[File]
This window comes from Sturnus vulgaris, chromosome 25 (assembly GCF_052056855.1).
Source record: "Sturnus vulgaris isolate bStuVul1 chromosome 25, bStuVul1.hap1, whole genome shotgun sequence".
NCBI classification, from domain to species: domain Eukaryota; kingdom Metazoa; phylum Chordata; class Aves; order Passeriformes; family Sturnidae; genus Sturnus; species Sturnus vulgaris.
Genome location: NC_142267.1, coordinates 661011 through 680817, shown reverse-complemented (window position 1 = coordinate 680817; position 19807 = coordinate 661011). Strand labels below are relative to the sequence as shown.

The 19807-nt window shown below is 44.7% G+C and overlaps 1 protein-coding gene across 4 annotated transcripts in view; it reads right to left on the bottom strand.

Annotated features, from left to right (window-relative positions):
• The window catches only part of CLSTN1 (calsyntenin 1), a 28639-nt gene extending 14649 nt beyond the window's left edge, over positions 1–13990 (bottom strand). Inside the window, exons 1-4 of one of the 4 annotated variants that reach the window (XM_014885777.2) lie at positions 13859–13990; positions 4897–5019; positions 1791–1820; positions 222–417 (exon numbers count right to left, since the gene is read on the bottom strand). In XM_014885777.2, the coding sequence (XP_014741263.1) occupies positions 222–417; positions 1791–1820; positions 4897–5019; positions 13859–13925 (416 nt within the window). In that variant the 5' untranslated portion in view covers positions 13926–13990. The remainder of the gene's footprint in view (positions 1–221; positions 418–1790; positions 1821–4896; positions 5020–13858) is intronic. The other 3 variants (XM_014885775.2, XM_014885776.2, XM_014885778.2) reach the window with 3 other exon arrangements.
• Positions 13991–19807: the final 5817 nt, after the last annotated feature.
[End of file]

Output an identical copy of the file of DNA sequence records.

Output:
This window comes from Sturnus vulgaris, chromosome 25 (assembly GCF_052056855.1).
Source record: "Sturnus vulgaris isolate bStuVul1 chromosome 25, bStuVul1.hap1, whole genome shotgun sequence".
NCBI classification, from domain to species: domain Eukaryota; kingdom Metazoa; phylum Chordata; class Aves; order Passeriformes; family Sturnidae; genus Sturnus; species Sturnus vulgaris.
Genome location: NC_142267.1, coordinates 661011 through 680817, shown reverse-complemented (window position 1 = coordinate 680817; position 19807 = coordinate 661011). Strand labels below are relative to the sequence as shown.

The 19807-nt window shown below is 44.7% G+C and overlaps 1 protein-coding gene across 4 annotated transcripts in view; it reads right to left on the bottom strand.

Annotated features, from left to right (window-relative positions):
• The window catches only part of CLSTN1 (calsyntenin 1), a 28639-nt gene extending 14649 nt beyond the window's left edge, over positions 1–13990 (bottom strand). Inside the window, exons 1-4 of one of the 4 annotated variants that reach the window (XM_014885777.2) lie at positions 13859–13990; positions 4897–5019; positions 1791–1820; positions 222–417 (exon numbers count right to left, since the gene is read on the bottom strand). In XM_014885777.2, the coding sequence (XP_014741263.1) occupies positions 222–417; positions 1791–1820; positions 4897–5019; positions 13859–13925 (416 nt within the window). In that variant the 5' untranslated portion in view covers positions 13926–13990. The remainder of the gene's footprint in view (positions 1–221; positions 418–1790; positions 1821–4896; positions 5020–13858) is intronic. The other 3 variants (XM_014885775.2, XM_014885776.2, XM_014885778.2) reach the window with 3 other exon arrangements.
• Positions 13991–19807: the final 5817 nt, after the last annotated feature.